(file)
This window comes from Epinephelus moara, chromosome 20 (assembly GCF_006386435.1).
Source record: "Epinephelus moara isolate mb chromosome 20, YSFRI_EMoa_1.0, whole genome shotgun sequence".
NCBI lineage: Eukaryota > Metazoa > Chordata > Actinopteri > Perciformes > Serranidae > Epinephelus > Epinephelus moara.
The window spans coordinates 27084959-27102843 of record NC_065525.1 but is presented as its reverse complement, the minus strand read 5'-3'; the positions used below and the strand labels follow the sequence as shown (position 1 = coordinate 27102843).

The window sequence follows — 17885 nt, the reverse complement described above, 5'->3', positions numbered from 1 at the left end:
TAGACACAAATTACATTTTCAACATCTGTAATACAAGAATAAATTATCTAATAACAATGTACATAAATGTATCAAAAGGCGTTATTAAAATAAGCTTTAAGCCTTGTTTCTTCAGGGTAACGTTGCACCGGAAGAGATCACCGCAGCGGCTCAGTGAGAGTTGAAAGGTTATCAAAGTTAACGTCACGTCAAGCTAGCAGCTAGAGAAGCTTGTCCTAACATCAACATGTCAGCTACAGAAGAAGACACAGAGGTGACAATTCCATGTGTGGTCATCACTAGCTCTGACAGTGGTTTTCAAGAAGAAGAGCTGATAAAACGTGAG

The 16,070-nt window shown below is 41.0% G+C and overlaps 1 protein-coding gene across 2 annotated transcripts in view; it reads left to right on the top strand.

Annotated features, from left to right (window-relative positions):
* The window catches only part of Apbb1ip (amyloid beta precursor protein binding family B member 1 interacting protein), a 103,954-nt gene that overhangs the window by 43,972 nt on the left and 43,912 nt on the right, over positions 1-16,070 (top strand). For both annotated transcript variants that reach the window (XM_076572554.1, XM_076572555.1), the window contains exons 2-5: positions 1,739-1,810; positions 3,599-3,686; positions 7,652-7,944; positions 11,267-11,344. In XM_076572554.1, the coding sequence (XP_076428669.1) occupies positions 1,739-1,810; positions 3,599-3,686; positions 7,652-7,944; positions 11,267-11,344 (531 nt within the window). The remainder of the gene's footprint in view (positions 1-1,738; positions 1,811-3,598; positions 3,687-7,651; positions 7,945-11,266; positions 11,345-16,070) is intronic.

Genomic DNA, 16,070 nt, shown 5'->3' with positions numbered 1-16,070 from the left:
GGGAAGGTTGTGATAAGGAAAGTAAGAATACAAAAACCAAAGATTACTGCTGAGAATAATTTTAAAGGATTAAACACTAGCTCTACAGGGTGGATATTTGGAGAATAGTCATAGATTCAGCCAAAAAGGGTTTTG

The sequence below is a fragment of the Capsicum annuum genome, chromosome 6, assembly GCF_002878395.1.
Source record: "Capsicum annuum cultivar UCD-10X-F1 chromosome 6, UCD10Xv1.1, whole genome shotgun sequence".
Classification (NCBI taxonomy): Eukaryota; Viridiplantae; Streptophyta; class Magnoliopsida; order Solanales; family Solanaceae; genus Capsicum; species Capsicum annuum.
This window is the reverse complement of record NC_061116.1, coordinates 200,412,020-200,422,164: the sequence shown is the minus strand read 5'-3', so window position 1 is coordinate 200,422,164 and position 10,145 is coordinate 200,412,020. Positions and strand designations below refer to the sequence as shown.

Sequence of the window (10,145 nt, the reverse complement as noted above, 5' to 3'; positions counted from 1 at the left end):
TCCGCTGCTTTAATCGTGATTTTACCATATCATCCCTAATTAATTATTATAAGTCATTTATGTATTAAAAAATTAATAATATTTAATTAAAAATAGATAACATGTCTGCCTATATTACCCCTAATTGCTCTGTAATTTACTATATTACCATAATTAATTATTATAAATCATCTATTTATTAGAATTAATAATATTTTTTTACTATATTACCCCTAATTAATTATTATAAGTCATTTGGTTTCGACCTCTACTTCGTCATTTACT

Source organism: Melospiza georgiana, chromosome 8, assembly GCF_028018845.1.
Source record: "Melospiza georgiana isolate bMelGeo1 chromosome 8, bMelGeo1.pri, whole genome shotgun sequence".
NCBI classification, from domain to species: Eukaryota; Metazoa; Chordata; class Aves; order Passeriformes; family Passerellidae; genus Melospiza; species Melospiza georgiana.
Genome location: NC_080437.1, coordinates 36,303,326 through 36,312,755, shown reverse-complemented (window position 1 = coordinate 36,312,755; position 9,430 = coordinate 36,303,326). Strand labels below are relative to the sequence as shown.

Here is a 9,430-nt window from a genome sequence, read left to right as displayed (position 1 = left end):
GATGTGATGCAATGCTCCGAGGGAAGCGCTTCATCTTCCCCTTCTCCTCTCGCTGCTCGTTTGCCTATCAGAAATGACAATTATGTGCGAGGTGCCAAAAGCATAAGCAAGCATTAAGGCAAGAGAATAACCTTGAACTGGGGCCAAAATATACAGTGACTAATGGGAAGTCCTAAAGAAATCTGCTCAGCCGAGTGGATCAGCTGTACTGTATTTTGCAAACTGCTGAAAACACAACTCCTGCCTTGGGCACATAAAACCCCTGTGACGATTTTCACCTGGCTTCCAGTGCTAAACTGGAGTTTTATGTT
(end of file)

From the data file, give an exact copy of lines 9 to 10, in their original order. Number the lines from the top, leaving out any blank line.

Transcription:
* The window catches only part of Apbb1ip (amyloid beta precursor protein binding family B member 1 interacting protein), a 103,954-nt gene that overhangs the window by 43,972 nt on the left and 43,912 nt on the right, over positions 1-16,070 (top strand). For both annotated transcript variants that reach the window (XM_076572554.1, XM_076572555.1), the window contains exons 2-5: positions 1,739-1,810; positions 3,599-3,686; positions 7,652-7,944; positions 11,267-11,344. In XM_076572554.1, the coding sequence (XP_076428669.1) occupies positions 1,739-1,810; positions 3,599-3,686; positions 7,652-7,944; positions 11,267-11,344 (531 nt within the window). The remainder of the gene's footprint in view (positions 1-1,738; positions 1,811-3,598; positions 3,687-7,651; positions 7,945-11,266; positions 11,345-16,070) is intronic.

Genomic DNA, 16,070 nt, shown 5'->3' with positions numbered 1-16,070 from the left: